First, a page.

As a blogger I reserve the right to be wrong. I reserve the right to attack folly and verbal excess. I reserve the right to criticise the National Geographic and First Nations. I reserve the right to defend dead ducks, dead ptarmigans, the oil sands, and Fort McMurray.
One winter night when Jim Boucher was a young boy, around the time the oil sands industry came into the forest, he was returning alone by dogsled to his grandparents’ cabin from an errand in Fort McKay. It was a journey of 20 miles or so, and the temperature was minus 4 degrees F. In the moonlight Boucher spotted a flock of ptarmigans, white birds in the snow. He killed around 50 of them, loaded them on his dogsled, and brought them home…… he remembers the pride on his grandmother’s face that night. “That was a different spiritual world.” Boucher says. “i saw the world continuing forever.”
If the point of this story is that it is a spiritual thing to kill 50 birds because you are young and on a dogsled, then I am baffeled. Why is it a good spiritual thing to kill 50 bird just to raise a smile of pride on a grandmother’s face? Ten young men and ten grandmothers soon equals 500 dead birds.
Jim Boucher and his grandkids may not today have the ability to kill 500 ptarmigans, but they have other things that make for the survival of grandkids. Consider this description of things when Boucher brags about killing 50 birds:
Fort McKay was a small fur trading post. It had no gas, no electricity, telephone, or running water.
Now unemployment is less than 5 percent and the “First Nation is thinking of opening its own mine for they own 8,200 acres of prime oil sands land. ”
Jim Boucher eats smoked whitefish at a conference table. The fish is delivered by a staff member and Boucher could not even care where the fish come from.
I submit that there is nothing romantic about a First Nations leader killing birds, eating fish delivered by servants, and bemoaning the presence of electricity, telephones, hospitals, and good food. That is a picture of a pathetic soul who is turning emotion to his own advantage.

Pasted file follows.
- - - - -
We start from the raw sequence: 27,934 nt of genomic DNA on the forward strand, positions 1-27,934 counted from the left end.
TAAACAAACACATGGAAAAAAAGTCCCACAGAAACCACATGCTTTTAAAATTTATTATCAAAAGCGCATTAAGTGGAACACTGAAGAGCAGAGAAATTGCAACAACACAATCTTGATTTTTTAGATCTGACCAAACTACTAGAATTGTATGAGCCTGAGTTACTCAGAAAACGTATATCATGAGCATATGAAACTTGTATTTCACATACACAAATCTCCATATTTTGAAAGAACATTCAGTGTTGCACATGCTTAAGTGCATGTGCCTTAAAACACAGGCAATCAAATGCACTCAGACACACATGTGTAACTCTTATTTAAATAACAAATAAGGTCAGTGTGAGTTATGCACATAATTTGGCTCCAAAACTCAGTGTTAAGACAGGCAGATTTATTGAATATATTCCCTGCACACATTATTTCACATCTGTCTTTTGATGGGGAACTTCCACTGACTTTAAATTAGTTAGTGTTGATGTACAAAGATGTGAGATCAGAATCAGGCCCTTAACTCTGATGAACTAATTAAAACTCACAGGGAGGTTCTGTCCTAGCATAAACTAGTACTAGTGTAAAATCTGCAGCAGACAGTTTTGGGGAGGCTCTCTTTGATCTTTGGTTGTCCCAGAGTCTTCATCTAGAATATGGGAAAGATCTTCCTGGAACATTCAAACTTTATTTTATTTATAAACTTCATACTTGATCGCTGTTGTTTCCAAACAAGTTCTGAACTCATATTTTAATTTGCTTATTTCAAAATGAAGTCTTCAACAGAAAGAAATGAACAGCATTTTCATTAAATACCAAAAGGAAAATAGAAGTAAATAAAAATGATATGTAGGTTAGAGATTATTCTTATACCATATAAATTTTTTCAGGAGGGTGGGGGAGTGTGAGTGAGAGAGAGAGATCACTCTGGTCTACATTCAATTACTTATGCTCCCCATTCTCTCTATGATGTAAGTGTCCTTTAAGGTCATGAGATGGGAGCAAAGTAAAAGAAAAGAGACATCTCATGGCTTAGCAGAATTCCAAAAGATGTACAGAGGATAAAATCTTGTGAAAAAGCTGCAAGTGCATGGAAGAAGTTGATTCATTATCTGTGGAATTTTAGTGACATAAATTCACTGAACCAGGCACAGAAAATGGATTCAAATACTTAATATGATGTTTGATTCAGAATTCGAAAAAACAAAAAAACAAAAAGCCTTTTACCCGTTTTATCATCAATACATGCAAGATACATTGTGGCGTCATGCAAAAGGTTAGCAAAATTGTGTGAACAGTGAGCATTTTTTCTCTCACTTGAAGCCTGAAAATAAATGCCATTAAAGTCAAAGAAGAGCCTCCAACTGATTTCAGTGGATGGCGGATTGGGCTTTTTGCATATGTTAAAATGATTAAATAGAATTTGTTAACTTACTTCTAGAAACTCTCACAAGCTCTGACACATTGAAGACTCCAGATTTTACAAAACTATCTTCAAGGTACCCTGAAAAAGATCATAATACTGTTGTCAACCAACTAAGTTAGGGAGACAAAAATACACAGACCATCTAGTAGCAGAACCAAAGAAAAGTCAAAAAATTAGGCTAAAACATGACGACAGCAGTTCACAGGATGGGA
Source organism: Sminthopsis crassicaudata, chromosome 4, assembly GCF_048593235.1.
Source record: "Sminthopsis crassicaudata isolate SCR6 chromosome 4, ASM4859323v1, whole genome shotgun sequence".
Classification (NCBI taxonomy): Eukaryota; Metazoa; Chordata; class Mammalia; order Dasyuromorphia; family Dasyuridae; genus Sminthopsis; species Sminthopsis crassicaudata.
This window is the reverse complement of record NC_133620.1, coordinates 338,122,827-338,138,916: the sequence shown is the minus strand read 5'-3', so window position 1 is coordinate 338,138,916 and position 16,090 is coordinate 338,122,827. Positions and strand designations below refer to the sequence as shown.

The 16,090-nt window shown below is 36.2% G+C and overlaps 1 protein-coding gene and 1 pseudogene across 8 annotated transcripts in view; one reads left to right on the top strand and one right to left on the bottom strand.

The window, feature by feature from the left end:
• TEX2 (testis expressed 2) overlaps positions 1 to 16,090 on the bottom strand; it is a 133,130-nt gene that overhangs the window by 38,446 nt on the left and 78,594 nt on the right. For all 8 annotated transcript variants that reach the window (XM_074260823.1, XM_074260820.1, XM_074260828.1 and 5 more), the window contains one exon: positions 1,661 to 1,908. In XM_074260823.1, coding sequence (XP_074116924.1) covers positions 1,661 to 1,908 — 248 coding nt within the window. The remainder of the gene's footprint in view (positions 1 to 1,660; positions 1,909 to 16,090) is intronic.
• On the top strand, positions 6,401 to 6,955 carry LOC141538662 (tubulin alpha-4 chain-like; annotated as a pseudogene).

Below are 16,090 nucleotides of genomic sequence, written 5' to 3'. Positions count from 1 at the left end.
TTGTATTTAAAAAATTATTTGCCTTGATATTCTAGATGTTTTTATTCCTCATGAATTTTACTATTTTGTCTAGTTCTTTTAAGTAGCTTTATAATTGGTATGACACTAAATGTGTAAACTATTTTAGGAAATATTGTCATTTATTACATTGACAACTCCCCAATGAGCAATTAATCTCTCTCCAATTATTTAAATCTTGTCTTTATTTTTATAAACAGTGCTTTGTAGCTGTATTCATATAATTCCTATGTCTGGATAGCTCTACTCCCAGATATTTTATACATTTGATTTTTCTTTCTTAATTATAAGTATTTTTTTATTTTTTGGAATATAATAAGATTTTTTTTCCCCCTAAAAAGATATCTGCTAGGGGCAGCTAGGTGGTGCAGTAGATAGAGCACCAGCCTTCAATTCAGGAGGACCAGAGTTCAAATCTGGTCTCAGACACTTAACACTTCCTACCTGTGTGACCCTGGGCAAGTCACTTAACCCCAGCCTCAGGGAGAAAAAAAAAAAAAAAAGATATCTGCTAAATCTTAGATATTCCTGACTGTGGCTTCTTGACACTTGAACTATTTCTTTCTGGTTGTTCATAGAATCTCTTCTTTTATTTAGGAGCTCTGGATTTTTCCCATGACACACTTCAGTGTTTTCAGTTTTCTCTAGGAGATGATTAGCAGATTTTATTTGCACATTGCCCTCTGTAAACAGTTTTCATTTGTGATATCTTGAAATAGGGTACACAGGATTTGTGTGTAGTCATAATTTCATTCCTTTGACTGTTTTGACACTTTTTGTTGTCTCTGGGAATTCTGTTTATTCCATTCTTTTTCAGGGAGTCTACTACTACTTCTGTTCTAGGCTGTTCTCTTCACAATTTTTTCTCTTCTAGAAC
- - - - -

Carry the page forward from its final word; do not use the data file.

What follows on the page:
There is nothing clever about writing articles in the National Geographic painting pretty pictures of primitive people who love the current good life, yet blather on about golden times that involved killing 50 birds for the mere fun of it.
Yet when I read the article on the oil sands in the March issue of National Geographic, I am not so sure the author is not subtly criticising Jim Boucher and the First Nations. I wonder if instead, the author is defending the oil sands. For example, consider these quotes:
The U.S. imports more oil from Canada than from any other nations, around 19 percent of its total foreign supply.
The oil sands are still a tiny part of the world’s carbon problem–they account for less than one tenth of one percent of global CO2 emissions.
Most of the carbon emissions from such fuels come from the tailpipes of the cars that burn them; on a “wells-to-wheels” basis, the oil sands are only 15 to 40 percent dirtier than conventional oil.
The e-media is awash in stories of the “ugly” pictures in the National Geographic. Personally, I cannot see the ugliness. The cars on Thickwood Boulevard are no more packed than on the 405 any time in Los Angeles. The green sod going down in front of a new house could be American-anywhere. The town from the air photo is small by comparison with new developments in the United States from Virginia to Arizona. The homeless are the universal homeless one sees in every city…just like the folk in Denver where I was earlier this week. And the lady in her over-decorated trailer could be Iowa where my daughter lives. As for the upgrader, have you ever flown by night into one of those towns were there are oil refineries? I always like the one just south of LAX as it reminds me I am almost home.
At the very worst, the National Geographic article is another of those silly stories that tries to glorify primitive man living a short, sharp, and nasty life in an unforgiving environment, while ignoring the benefits of civilization.
At the very best, the National Geographic article is a defence of the need that the U.S. and Canada have to keep their economies going and their people prospering as they always have: by exploiting natural resources for the benefit of mankind.
Sure we all need the idea of wilderness to sustain our spirits. Sure most of us do not like the idea of 50 dead ptarmigans or 500 dead ducks. But we recognize that but for mines, we would probably be long dead ourselves. We would be victims of the cold, of rotting teeth, skin cancer, malnutrition, and the multiple horrors that beset primitive people in harsh environments.
So we celebrate the oil sands and metal mines and cut-down forests. We know they can be replanted and reclaimed. We know they must be replanted and reclaimed, and we work hard to help Suncor and Syncrude achieve the dual objectives of supply and reforestation. Pond 1 at Suncor will soon be reclaimed as we learnt in November at a conference in Edmonton. The National Geographic is simply out of date before it even went to press.
These histronic articles are out of date. The emotional responses are out of date. Let us sit back and discuss the real issues calmly, and eschew the sensational and untrue. We cannot go on forever counting dead ptarmigans, ducks, and cancer patients. We need the energy to survive and raise our kids so they can fold origami ptarmigans rather than kill them.